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Richard Fine

                 
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Richard I. Fine has been referred to as a "crusader", the "taxpayer advocate attorney" and the "peoples' lawyer" for his work in challenging and correcting the abuses and corruption in government. The breadth of his experience encompasses antitrust cases in the U.S. Supreme Court, federal and state courts, requiring United Way to allow donors to designate the beneficiary of their contributions, the lawsuit against OPEC, class action cases, complex litigation, constitutional cases, criminal cases, environmental cases, international cases including those involving diplomatic immunity, public corruption and abuse of power cases, securities cases, and helping homeowners, amongst others.


A. Approximately $1 Billion Dollars Has Been Returned To California Taxpayers, And Been Protected From Future Unlawful Expenditure, As A Result Of Lawsuits Filed by Richard I. Fine On Behalf Of California Taxpayers.

From 1993 through the present, Richard I. Fine has returned approximately $350 million dollars to California taxpayers which state, county and municipal governments have unlawfully taken from "special funds" and "trust funds" in a series of taxpayer cases filed in federal court and the California state courts, commencing with the taxpayer case of Malibu Video, et al. v. Wilson, et al., and returned $6 million to the Tidelands Trust Fund and prevented approximately $350 million from being unlawfully expended from the Tidelands Trust Fund in a series of cases against California cities and ports commencing with the taxpayer case of Veltman v. City of Los Angeles, et al. Additionally, Richard I. Fine also returned money to small and minority businesses who were not paid during California's "budget crises" in the class action case of Lido v. State of California.

In 1996, Richard I. Fine required the City of Los Angeles to change its method of calculating "sewer service charges," saving residents tens of millions of dollars per year from the previous system, from 1996 onwards for each successive year through the present, in the taxpayer class action case of Shinkle, et al. v. City of Los Angeles.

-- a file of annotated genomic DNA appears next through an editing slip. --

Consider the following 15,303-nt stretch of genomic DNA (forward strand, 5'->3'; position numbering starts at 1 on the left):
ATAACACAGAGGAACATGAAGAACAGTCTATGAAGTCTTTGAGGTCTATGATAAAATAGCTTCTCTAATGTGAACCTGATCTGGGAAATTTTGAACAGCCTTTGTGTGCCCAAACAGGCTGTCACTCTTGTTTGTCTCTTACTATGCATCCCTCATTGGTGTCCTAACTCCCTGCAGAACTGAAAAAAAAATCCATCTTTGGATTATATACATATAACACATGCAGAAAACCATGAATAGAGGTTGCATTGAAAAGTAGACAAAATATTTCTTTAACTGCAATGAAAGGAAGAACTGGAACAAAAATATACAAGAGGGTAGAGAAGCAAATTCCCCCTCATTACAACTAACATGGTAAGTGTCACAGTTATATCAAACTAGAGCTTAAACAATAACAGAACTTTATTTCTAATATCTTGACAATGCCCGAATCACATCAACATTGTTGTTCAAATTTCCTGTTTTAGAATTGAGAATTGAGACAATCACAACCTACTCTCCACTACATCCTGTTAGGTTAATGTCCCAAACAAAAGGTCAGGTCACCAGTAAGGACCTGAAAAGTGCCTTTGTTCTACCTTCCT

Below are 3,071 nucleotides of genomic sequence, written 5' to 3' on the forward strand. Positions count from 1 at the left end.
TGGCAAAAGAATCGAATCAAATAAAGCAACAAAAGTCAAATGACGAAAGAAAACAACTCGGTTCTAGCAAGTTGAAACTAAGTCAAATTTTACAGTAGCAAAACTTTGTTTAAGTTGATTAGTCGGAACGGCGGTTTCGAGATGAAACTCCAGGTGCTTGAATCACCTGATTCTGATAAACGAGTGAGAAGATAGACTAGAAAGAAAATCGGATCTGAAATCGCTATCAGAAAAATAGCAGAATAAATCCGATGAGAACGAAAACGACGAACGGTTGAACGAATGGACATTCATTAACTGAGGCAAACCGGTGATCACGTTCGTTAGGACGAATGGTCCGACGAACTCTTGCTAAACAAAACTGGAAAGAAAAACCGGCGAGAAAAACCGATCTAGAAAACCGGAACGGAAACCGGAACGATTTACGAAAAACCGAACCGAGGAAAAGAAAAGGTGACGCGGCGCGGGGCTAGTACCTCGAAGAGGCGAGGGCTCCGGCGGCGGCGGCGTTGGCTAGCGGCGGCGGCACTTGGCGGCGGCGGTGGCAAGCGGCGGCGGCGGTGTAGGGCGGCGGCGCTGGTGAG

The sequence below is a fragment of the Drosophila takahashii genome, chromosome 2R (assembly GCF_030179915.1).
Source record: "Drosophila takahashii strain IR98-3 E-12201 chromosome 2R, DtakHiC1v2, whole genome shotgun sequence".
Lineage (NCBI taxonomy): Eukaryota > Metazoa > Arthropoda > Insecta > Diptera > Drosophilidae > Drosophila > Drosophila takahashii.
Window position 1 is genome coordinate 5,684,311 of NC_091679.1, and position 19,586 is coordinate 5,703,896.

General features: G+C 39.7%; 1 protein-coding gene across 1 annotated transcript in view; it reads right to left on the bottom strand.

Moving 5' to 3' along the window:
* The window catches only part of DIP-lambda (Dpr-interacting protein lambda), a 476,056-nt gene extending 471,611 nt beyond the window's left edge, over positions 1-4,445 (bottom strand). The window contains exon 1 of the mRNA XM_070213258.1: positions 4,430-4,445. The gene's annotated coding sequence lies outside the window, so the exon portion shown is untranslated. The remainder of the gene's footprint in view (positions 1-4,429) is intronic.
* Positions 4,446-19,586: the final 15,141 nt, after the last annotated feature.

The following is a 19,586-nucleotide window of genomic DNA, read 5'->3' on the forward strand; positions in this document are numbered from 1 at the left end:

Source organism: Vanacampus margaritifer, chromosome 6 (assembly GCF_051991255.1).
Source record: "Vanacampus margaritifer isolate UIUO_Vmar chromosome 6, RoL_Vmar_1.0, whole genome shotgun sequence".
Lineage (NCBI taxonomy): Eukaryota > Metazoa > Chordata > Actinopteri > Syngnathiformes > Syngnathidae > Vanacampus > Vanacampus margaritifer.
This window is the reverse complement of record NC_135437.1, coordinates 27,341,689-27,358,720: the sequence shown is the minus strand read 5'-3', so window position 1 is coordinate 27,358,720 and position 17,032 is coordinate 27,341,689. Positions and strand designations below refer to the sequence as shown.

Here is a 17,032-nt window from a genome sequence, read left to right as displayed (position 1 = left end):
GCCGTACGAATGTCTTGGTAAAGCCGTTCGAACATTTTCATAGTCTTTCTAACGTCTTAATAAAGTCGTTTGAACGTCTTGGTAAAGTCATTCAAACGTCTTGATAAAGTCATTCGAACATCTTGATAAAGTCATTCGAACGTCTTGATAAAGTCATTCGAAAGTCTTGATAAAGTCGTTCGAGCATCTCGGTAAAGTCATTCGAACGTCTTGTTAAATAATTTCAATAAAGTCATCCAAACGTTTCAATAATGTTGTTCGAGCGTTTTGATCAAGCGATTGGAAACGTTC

In May, 1999, Richard I. Fine required Los Angeles County to create a special environmental inspection fee fund from monies that had wrongfully been deposited in the Los Angeles County General Fund with an initial deposit of $11 million dollars, and to freeze the environmental inspection fees until the $11 million dollars was expended, and to deposit approximately $40 million dollars a year in environmental inspection fees annually into the "special fund" into the indefinite future, in the taxpayer case of Amjadi and LACAOEHS v. LA Board of Supervisors, et al. The income to taxpayers in the "special fund" since 1999 is over $400 million dollars, and is growing by over $40 million dollars each year.


B. Twenty-Six Years Of California's "Annual Budget Crisis" Were Stopped By A Taxpayer Case Won By Richard I. Fine

On July 21, 1998, Richard I. Fine won a preliminary injunction in the taxpayer case of Howard Jarvis Taxpayers Assn. & Steven White v. Connell, which closed the California State government and stopped all payments other than pre-authorized payments during the 1998 budget crisis. This also stopped salary payments to judges. Within a few days, a $19 billion dollar "emergency bill" was passed to relieve the "budget crisis". The Court of Appeal affirmed the decision, but held that judges' salaries were pre-authorized by legislation setting their salaries and compensation under the Government Code. The Court of Appeal's decision was affirmed in the California Supreme Court in 2003, in the case of White v. Davis; Howard Jarvis Taxpayers Assn. & Steven White v. Wesly.


View the rest of Fine's biography / resume at http://sites.google.com/site/freerichardfine/Home/bio-of-richard-i-fine

http://sites.google.com/site/freerichardfine

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Friday, July 16, 2010     

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APOLOGISTS FOR JUDICIAL CORRUPTION EXPOSED
(1 comments) Corruption is rampant in California due to illegal bribes being paid to superior court judges by counties (especially Los Angeles County) seeking to curb losses with respect to bona fide lawsuits filed against them.